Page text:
In this article, I’ll show you how to implement Storage Spaces inside a Windows Server 2012 R2 Azure virtual machine to aggregate the capacity and performance potential of multiple data disks. This article is a follow-up to “The Role of Azure Virtual Machine Data Disks, Plus Tips on Sizing Disks for Capacity,” where I explained why you would aggregate disks together.
We should never store data in the C: or D: drive of an Azure virtual machine; all data should be stored in data disks. Every data disk has limited capacity of 1023 GB and performance potential, which is up to 500 IOPS for Standard Storage. We can overcome these limitations by deploying multiple data disks, the same way that we would have multiple physical disks in RAID, and using features of the guest OS to aggregate those disks so we can create a single spanned volume.
In the case of Windows Server 2012 R2, we will use Storage Spaces to aggregate the disks. Remember that Storage Spaces is not the old Windows 2000 dynamic disks technology that most of us only ever used to prepare for exam questions. Storage Spaces is a low-level technology that is very similar to RAID, but is actually a modern form of software defined storage designed for scalability and performance. We can use the GUI tools to deploy Storage Spaces, but PowerShell offers more scalability and control over performance tuning. And don’t forget there’s the added bonus that PowerShell is faster to deploy if you script it.
Make sure you have selected a virtual machine spec that can handle the number of required data disks:
Next, edit the settings of the virtual machine to add the data disks. I will do this using the Ibiza portal:
My machine, a Basic A2, will have 4 x 100 GB data disks on Standard Storage, with each disk offering up to 300 IOPS. My goal is to have a single 400 GB volume that can perform up to 1,200 IOPS.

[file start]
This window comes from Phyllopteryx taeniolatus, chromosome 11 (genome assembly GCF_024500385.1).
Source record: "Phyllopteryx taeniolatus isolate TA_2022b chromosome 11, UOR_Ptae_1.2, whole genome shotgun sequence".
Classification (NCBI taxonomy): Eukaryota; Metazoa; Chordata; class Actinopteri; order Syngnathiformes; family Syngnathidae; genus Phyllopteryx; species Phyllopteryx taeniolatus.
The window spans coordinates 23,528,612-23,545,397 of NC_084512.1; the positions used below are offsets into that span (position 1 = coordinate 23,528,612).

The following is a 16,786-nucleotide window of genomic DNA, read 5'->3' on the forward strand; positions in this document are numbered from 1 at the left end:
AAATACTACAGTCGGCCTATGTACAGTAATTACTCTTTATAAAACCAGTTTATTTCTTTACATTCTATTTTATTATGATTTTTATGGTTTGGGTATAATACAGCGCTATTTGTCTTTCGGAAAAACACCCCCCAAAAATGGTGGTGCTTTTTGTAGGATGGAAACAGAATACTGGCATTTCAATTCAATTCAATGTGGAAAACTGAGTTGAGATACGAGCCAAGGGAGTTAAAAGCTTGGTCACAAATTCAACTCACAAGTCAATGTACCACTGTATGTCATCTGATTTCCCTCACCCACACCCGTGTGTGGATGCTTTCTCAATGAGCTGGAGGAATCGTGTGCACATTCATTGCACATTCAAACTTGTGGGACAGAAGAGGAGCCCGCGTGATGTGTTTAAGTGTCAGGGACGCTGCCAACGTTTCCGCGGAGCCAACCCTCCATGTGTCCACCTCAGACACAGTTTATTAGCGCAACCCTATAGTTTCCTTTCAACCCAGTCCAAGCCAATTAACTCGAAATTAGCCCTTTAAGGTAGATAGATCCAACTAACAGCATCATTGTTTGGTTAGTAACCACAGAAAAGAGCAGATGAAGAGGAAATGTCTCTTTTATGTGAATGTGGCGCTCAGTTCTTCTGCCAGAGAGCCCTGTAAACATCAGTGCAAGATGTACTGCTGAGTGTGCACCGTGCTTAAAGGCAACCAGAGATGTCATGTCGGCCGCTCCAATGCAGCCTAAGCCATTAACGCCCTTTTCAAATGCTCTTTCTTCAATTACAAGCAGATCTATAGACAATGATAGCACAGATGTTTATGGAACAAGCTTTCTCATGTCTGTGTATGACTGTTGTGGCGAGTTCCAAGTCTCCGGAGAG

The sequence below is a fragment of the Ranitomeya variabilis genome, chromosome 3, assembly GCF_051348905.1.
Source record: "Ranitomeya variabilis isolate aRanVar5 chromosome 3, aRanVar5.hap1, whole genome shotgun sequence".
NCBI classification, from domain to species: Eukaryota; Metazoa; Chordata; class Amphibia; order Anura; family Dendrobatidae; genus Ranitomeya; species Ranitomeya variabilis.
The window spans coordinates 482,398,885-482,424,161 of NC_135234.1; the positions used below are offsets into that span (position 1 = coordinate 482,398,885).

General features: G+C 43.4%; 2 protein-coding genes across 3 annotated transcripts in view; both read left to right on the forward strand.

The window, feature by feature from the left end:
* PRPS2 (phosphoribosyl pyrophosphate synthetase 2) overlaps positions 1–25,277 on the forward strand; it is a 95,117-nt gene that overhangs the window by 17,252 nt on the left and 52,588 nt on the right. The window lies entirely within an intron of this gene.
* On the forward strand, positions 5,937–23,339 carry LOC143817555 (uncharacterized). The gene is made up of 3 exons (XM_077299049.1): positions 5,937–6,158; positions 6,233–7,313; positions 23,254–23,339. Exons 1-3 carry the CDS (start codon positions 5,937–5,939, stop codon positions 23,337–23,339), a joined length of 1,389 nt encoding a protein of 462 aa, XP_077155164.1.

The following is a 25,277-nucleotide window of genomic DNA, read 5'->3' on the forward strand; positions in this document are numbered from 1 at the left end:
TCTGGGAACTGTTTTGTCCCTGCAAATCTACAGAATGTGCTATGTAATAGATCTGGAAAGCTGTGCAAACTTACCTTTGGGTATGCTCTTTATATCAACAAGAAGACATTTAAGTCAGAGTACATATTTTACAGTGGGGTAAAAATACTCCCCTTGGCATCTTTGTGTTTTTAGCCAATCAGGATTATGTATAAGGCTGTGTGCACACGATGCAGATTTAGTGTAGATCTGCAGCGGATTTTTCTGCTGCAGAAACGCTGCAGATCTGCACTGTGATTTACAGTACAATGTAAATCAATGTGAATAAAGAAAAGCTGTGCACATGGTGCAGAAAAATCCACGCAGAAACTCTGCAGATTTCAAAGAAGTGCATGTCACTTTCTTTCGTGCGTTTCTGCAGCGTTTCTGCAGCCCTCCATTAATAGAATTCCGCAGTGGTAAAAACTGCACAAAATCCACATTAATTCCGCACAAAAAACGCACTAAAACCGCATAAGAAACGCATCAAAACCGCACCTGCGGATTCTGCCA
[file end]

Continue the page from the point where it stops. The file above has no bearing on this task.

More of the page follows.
The next phase of the deployment requires you to:
Next, we’ll run the following cmdlets. The first cmdlet will create a storage pool, which is the domain of performance and fault tolerance. Stated differently, any virtual disk that you create is spread across all the disks of a storage pool. If you want to maximize the performance of two data volumes, such as SQL Server logs and database file volumes, then create two storage pools using two sets of data disks.
In this example, there will be one volume, so there will be just one storage disk pool.
New-StoragePool –FriendlyName StoragePool1 –StorageSubsystemFriendlyName "Storage Spaces*" -PhysicalDisks (Get-PhysicalDisk -CanPool $True)
The next line will retrieve the disks from the pool and store them in a variable; we’ll use this variable in later cmdlets.
$Disks = Get-StoragePool –FriendlyName StoragePool1 -IsPrimordial $False | Get-PhysicalDisk
Next, we’ll create a new virtual disk or LUN using all of the space in the storage pool with a simple configuration. Note the interleave is set to 256 KB. We’re also setting the number of columns to be equal to the number of disks in the pool.
New-VirtualDisk –FriendlyName VirtualDisk1 -ResiliencySettingName Simple –NumberOfColumns $Disks.Count –UseMaximumSize –Interleave 256KB -StoragePoolFriendlyName StoragePool1
Finally, we’ll format the virtual disk with NTFS and a 64 KB allocation unit size.
Get-VirtualDisk –FriendlyName VirtualDisk1 | Get-Disk | Initialize-Disk –Passthru | New-Partition –AssignDriveLetter –UseMaximumSize | Format-Volume –AllocationUnitSize 64KB
Make sure that you search for the best practices for interleave and allocation unit size for the data that will be stored on this volume.
The result of this exercise is that you have aggregated the space and IOPS of each data disk into a single data volume that can exceed the capacity or performance limitations of a single disk.